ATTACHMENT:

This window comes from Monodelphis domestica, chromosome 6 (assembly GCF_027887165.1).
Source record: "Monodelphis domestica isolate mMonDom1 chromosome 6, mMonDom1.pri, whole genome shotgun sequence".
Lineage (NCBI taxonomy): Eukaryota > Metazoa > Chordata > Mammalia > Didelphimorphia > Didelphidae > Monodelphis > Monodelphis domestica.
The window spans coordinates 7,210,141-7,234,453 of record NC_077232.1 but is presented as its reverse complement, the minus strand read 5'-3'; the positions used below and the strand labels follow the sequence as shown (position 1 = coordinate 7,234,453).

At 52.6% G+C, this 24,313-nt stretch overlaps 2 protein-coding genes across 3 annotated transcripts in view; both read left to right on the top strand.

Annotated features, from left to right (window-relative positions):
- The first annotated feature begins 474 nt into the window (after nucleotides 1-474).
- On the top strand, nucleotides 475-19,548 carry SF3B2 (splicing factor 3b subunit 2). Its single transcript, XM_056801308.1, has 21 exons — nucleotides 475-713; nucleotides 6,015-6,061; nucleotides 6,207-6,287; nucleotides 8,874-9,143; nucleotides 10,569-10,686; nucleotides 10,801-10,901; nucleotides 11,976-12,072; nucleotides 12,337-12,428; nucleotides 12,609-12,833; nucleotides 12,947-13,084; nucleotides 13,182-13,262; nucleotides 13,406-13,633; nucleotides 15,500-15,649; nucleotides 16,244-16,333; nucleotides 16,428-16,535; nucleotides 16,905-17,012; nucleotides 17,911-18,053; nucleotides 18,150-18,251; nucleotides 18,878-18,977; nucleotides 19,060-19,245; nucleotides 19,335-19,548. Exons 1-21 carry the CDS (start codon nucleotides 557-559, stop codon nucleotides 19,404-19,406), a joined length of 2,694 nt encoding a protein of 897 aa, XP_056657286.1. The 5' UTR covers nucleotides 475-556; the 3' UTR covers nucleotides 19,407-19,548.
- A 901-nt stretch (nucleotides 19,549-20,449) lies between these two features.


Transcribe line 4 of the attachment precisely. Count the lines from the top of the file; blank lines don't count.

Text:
The window spans coordinates 7,210,141-7,234,453 of record NC_077232.1 but is presented as its reverse complement, the minus strand read 5'-3'; the positions used below and the strand labels follow the sequence as shown (position 1 = coordinate 7,234,453).